Its always good to get the first 5-10 mins of a race out of the way, settle into a steady race pace, find your spot and if you are lucky a good wheel to follow. Doh...not me. Roadie central in front of me and it was painful to watch, poor soul must have thought, whats this chick doing giving me hints and tips on how to ride better? But it was all I could do to try and get the most out of my time in marriners run. I asked to pass, yet he wouldnt let me, said he was going as fast as me, yet I knew if I was to pass, I would have just gone. Yes he had more “roadie power” on the climbs and flats and I knew I was wasting energy on these spots where he was good as I had to sit behind him on the bits where I could have just floated away with 50% less effort. You get the drift...

474567 10151418415241538 1712894334 o 1Eventually he and Stephen Fortuyn crashed in front of me and I was able to pass. We hung together again for a while later, and finally we chatted about the ettiquette of passing and being passed in mountain bike races and I got to vent – ahhh! Was good that he wanted to know and he even admitted he was “one of those roadies”.

Thankfully for me, Jason Archer had a mechanical and I caught up to him on the side of the track. About 1 min later he passed me on the road section and said, “Jess hop on and I will get those leeches off your wheel.” It was pure delight to have Jason do this for me and we stayed together for maybe 5 or 6 laps before I said thanks, now go and leave me...thats all I have today...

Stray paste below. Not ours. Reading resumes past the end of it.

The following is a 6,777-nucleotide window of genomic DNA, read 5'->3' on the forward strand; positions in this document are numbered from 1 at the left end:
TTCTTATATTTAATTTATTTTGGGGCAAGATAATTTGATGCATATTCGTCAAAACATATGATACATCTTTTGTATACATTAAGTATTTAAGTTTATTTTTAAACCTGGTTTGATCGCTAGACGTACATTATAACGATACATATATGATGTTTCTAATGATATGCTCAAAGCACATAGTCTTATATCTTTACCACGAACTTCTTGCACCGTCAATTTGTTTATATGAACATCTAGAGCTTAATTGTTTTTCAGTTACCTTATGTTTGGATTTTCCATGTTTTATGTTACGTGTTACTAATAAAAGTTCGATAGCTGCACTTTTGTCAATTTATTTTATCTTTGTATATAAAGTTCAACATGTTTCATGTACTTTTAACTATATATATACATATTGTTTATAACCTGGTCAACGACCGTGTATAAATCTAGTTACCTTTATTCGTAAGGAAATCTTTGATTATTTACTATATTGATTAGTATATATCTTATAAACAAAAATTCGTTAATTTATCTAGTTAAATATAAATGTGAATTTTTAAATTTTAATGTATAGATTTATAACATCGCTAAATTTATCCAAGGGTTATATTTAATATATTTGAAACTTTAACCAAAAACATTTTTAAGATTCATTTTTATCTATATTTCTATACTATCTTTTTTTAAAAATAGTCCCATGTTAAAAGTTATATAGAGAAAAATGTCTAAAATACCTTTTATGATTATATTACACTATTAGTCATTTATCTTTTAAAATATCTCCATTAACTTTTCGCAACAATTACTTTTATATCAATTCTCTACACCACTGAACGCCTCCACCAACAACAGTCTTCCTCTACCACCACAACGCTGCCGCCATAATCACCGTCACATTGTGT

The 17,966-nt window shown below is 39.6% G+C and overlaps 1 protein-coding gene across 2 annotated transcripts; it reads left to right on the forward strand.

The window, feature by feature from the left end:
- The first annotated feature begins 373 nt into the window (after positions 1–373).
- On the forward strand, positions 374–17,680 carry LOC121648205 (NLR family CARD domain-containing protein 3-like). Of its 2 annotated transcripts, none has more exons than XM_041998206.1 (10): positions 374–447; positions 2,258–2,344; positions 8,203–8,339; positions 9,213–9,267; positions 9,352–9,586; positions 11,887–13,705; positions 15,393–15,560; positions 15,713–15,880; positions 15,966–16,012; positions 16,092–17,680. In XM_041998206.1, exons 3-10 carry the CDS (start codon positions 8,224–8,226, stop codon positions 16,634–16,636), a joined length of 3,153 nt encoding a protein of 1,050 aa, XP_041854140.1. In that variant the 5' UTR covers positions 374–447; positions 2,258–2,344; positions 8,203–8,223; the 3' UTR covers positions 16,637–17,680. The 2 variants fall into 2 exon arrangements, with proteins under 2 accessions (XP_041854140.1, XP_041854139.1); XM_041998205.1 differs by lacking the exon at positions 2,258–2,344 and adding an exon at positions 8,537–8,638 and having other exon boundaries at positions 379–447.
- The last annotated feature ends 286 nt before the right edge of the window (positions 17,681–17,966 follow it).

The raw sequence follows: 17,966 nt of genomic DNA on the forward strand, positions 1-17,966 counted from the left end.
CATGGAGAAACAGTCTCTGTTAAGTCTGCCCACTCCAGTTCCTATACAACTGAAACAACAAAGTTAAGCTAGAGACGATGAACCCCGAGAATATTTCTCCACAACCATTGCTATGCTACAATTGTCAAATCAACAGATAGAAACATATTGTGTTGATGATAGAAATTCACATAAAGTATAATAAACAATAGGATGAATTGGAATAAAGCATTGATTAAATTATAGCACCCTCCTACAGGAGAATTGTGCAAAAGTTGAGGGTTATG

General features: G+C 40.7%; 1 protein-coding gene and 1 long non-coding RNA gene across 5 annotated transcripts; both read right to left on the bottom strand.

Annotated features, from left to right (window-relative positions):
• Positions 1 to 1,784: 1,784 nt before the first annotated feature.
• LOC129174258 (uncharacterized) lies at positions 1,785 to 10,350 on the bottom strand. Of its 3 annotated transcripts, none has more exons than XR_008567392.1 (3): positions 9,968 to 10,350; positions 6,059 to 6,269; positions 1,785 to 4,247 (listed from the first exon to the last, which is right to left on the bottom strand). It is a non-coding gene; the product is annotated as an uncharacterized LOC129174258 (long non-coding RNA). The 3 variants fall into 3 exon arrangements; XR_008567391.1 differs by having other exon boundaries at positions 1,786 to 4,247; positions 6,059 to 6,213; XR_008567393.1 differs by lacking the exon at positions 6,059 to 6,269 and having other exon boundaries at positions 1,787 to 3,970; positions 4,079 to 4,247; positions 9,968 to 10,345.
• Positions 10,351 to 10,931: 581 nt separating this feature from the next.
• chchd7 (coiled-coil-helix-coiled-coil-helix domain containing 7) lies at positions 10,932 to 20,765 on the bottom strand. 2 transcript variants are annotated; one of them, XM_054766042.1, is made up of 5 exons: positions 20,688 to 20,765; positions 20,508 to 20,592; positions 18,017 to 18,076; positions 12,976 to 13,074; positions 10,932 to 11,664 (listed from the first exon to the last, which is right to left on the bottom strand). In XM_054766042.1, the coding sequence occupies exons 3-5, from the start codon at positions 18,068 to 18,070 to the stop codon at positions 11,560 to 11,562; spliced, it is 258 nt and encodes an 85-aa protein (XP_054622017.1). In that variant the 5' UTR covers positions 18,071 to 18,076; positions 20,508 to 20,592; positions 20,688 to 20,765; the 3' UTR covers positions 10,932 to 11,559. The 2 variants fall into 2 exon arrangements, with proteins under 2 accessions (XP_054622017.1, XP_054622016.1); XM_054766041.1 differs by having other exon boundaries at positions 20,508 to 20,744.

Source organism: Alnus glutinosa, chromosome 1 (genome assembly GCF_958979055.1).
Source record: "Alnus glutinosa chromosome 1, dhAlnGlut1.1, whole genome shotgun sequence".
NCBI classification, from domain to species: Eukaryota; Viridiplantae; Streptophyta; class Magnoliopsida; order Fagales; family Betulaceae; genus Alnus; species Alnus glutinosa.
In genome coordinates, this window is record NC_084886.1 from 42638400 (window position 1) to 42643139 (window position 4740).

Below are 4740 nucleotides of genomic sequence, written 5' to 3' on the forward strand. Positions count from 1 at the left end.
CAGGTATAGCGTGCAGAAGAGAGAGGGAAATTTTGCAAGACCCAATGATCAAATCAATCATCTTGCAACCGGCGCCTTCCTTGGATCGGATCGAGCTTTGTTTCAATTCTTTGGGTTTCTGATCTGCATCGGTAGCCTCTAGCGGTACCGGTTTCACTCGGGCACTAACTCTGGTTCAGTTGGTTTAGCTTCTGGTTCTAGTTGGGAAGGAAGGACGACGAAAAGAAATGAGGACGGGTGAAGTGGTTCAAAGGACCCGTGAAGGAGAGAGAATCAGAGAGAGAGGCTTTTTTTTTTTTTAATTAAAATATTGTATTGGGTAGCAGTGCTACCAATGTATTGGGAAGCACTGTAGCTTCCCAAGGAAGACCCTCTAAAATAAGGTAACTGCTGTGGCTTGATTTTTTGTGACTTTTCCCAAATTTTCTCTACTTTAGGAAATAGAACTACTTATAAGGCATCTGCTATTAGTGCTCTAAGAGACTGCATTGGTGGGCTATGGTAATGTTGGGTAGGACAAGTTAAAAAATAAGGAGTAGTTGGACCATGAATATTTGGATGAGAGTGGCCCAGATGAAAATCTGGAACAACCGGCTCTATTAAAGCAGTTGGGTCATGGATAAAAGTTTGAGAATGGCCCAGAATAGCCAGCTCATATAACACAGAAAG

In the end, Jason finished a couple of minutes up on me but we finished 5th and 6th consequetively overall. Peta beat me by around 10 mins and finished 4th overall.

The most enjoyable thing about this race for me was doing it practically on my own, Stephen Fortuyn passed my bottles, Jason Archer shared his race with me, and I had a ball. No caffiene, no pain killers, no Norm, no time splits and with a bucket load of kms in my legs.

Happy racing.